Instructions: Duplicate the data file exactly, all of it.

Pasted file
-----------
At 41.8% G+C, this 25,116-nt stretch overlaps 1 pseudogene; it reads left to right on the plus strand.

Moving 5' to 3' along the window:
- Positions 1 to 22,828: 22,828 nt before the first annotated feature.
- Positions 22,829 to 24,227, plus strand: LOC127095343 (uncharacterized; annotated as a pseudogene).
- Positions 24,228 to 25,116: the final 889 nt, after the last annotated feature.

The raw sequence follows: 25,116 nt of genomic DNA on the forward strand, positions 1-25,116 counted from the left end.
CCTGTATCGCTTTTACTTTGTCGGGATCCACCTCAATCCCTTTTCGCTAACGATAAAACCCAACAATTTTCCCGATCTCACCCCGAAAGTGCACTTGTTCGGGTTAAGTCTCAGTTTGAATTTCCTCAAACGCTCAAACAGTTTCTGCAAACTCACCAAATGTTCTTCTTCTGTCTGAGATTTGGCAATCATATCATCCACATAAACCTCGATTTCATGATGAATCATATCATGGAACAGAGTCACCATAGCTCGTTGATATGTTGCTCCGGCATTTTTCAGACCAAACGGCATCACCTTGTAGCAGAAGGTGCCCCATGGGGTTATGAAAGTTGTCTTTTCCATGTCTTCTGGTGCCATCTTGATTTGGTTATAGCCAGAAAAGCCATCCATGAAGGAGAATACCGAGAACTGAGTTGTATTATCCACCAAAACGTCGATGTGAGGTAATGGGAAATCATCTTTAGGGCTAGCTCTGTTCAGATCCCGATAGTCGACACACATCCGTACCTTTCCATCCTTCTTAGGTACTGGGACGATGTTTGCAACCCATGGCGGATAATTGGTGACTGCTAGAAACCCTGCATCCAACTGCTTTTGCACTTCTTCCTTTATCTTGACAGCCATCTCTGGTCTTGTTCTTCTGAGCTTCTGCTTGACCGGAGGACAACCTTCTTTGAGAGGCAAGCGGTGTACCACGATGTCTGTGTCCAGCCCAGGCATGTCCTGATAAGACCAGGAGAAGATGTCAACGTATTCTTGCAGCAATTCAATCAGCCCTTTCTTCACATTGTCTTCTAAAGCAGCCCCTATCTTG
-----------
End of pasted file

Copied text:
At 41.8% G+C, this 25,116-nt stretch overlaps 1 pseudogene; it reads left to right on the plus strand.

Moving 5' to 3' along the window:
- Positions 1 to 22,828: 22,828 nt before the first annotated feature.
- Positions 22,829 to 24,227, plus strand: LOC127095343 (uncharacterized; annotated as a pseudogene).
- Positions 24,228 to 25,116: the final 889 nt, after the last annotated feature.

The raw sequence follows: 25,116 nt of genomic DNA on the forward strand, positions 1-25,116 counted from the left end.
CCTGTATCGCTTTTACTTTGTCGGGATCCACCTCAATCCCTTTTCGCTAACGATAAAACCCAACAATTTTCCCGATCTCACCCCGAAAGTGCACTTGTTCGGGTTAAGTCTCAGTTTGAATTTCCTCAAACGCTCAAACAGTTTCTGCAAACTCACCAAATGTTCTTCTTCTGTCTGAGATTTGGCAATCATATCATCCACATAAACCTCGATTTCATGATGAATCATATCATGGAACAGAGTCACCATAGCTCGTTGATATGTTGCTCCGGCATTTTTCAGACCAAACGGCATCACCTTGTAGCAGAAGGTGCCCCATGGGGTTATGAAAGTTGTCTTTTCCATGTCTTCTGGTGCCATCTTGATTTGGTTATAGCCAGAAAAGCCATCCATGAAGGAGAATACCGAGAACTGAGTTGTATTATCCACCAAAACGTCGATGTGAGGTAATGGGAAATCATCTTTAGGGCTAGCTCTGTTCAGATCCCGATAGTCGACACACATCCGTACCTTTCCATCCTTCTTAGGTACTGGGACGATGTTTGCAACCCATGGCGGATAATTGGTGACTGCTAGAAACCCTGCATCCAACTGCTTTTGCACTTCTTCCTTTATCTTGACAGCCATCTCTGGTCTTGTTCTTCTGAGCTTCTGCTTGACCGGAGGACAACCTTCTTTGAGAGGCAAGCGGTGTACCACGATGTCTGTGTCCAGCCCAGGCATGTCCTGATAAGACCAGGAGAAGATGTCAACGTATTCTTGCAGCAATTCAATCAGCCCTTTCTTCACATTGTCTTCTAAAGCAGCCCCTATCTTG